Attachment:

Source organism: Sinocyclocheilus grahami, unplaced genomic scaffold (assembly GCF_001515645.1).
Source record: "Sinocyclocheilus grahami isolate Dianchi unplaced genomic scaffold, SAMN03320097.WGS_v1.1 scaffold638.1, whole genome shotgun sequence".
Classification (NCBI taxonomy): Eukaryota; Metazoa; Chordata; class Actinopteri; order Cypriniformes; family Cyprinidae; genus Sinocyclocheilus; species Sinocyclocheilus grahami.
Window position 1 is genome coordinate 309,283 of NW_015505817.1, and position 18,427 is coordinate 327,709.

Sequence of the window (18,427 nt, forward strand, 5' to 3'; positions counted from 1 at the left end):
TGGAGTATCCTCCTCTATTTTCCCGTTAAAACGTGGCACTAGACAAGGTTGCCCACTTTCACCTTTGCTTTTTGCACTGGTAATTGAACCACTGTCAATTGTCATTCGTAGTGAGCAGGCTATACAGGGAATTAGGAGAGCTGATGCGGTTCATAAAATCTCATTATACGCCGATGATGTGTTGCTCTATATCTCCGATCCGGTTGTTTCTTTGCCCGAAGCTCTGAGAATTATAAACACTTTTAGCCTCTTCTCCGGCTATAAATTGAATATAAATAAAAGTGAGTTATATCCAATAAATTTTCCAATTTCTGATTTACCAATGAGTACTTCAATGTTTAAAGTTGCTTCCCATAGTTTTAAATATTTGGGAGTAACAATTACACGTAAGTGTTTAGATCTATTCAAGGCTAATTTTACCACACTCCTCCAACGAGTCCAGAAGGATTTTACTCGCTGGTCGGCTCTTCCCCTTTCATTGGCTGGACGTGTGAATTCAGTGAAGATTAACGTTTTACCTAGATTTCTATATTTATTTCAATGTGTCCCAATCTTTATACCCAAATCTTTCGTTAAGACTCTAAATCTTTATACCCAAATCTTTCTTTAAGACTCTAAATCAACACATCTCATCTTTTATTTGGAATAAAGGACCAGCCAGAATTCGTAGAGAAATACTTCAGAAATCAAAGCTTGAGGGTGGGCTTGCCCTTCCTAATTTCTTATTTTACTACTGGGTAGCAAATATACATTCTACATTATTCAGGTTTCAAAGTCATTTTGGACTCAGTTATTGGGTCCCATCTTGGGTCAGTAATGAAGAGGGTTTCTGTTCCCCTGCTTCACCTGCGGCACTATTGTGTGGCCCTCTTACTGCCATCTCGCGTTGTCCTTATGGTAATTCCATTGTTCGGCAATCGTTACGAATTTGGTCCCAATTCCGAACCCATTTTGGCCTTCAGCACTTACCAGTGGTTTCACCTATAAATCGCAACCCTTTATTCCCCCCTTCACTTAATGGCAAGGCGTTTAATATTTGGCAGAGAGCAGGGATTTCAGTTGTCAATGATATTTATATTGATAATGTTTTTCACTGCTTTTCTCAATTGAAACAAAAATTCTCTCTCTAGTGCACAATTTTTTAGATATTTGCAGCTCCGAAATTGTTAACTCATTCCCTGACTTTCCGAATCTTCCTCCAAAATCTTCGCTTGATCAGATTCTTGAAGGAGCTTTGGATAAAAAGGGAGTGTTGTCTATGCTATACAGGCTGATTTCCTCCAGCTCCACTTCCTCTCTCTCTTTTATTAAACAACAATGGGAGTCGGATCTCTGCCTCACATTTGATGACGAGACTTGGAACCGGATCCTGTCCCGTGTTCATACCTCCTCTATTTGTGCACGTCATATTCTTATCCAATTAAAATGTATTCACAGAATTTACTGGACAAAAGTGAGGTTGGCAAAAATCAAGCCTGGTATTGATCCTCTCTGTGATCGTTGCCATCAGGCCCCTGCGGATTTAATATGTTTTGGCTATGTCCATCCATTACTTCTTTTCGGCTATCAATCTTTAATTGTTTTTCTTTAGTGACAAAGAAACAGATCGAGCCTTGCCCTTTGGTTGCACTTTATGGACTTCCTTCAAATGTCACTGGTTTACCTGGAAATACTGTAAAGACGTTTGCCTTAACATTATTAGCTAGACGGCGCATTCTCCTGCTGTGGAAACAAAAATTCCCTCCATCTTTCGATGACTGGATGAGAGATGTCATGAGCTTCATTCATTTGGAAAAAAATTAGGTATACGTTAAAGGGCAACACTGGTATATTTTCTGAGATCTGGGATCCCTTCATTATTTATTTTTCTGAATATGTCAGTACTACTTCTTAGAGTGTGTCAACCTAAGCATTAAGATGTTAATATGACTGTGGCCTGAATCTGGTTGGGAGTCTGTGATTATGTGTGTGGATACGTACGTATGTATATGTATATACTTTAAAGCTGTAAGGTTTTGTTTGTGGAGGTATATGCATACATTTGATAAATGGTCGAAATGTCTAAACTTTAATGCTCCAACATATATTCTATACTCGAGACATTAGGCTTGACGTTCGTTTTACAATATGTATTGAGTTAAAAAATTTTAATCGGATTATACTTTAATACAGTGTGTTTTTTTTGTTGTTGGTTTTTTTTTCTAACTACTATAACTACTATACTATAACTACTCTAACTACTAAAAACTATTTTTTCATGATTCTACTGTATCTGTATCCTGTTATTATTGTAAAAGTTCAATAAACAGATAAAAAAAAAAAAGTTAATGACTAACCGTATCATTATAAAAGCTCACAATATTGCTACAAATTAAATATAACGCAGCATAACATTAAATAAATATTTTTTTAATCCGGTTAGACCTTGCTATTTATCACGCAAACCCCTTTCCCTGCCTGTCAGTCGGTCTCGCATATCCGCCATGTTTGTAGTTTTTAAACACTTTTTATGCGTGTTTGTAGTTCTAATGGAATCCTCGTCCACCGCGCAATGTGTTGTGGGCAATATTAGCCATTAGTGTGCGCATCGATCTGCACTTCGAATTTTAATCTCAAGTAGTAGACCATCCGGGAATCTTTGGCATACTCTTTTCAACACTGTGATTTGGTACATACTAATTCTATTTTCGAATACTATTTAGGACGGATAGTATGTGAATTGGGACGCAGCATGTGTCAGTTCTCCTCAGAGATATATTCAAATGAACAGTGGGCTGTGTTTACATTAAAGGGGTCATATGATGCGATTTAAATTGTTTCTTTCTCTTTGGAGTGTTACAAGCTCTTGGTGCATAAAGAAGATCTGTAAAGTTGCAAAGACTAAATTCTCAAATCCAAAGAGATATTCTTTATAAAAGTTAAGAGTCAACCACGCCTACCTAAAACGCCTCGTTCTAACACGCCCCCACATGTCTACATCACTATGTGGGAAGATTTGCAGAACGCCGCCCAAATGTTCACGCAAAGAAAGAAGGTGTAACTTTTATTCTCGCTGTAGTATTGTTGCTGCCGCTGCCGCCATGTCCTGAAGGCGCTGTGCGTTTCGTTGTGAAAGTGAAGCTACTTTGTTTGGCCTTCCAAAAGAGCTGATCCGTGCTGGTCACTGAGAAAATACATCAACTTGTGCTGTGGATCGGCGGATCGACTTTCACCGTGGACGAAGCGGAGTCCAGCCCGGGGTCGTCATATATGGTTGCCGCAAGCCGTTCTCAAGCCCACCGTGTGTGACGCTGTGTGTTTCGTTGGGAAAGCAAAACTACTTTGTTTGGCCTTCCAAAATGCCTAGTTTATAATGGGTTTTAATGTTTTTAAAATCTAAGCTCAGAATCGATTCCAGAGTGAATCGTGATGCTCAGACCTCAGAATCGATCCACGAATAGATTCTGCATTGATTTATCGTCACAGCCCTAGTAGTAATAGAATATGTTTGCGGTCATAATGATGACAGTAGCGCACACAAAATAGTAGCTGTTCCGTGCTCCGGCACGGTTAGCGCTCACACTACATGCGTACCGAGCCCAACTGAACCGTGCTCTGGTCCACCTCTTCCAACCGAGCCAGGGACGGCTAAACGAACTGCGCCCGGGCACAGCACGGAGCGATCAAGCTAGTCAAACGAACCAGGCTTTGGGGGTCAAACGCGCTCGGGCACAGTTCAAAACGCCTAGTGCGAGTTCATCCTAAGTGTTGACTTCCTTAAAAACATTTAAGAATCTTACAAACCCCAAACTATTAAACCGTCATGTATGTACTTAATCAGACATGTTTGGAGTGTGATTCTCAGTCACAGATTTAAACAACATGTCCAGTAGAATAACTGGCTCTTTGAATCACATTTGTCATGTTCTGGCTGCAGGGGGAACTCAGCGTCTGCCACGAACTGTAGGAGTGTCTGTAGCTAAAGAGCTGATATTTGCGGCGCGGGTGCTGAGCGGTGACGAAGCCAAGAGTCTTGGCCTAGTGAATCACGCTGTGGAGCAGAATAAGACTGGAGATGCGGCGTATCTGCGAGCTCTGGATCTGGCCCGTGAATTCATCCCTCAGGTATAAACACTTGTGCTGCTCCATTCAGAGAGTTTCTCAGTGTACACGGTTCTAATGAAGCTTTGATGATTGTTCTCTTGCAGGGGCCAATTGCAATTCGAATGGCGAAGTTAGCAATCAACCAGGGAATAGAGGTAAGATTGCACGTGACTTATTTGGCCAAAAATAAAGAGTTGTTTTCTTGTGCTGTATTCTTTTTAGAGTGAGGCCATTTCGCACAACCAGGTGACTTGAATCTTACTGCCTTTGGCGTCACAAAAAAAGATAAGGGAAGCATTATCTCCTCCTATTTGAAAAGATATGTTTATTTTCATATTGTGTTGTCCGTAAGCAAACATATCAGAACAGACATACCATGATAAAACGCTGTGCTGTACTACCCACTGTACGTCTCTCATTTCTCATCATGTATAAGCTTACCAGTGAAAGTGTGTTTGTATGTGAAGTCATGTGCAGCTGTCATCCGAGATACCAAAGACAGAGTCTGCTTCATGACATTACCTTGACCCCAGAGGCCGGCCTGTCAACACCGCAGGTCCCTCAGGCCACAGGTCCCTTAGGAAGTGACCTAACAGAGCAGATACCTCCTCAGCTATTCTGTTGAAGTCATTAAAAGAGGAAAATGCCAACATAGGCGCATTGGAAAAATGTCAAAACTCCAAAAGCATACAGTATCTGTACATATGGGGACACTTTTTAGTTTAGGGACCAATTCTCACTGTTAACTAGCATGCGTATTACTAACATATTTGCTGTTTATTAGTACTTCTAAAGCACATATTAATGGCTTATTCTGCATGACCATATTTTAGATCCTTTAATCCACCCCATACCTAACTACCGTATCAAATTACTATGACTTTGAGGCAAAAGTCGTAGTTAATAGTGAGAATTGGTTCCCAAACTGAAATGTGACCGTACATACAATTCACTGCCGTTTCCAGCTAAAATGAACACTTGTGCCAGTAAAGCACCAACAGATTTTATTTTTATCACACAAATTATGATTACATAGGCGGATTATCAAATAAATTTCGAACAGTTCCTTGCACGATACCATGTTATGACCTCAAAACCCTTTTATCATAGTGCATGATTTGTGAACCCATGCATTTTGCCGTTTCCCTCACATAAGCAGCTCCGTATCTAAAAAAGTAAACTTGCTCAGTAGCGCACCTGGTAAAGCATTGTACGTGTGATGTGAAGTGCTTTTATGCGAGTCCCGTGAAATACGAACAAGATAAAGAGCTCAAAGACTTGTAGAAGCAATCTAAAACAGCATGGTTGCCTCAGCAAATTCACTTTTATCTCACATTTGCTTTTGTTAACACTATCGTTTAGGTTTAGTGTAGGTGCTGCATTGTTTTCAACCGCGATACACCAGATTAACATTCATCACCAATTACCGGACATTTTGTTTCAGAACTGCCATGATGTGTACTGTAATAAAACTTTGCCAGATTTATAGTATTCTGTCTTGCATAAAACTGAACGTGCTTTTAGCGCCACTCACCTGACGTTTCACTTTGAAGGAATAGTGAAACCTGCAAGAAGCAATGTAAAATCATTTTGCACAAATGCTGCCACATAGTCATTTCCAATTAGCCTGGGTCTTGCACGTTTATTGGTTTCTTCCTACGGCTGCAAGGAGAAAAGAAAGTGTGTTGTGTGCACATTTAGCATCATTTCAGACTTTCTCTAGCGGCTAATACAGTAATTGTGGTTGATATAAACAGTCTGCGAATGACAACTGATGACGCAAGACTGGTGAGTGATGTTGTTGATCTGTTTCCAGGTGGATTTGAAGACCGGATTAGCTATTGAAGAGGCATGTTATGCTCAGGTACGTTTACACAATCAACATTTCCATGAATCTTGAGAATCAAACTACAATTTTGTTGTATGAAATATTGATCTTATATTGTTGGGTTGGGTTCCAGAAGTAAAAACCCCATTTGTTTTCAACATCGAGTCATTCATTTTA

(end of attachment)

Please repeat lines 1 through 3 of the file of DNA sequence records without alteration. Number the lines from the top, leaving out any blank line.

Source organism: Sinocyclocheilus grahami, unplaced genomic scaffold (assembly GCF_001515645.1).
Source record: "Sinocyclocheilus grahami isolate Dianchi unplaced genomic scaffold, SAMN03320097.WGS_v1.1 scaffold638.1, whole genome shotgun sequence".
Classification (NCBI taxonomy): Eukaryota; Metazoa; Chordata; class Actinopteri; order Cypriniformes; family Cyprinidae; genus Sinocyclocheilus; species Sinocyclocheilus grahami.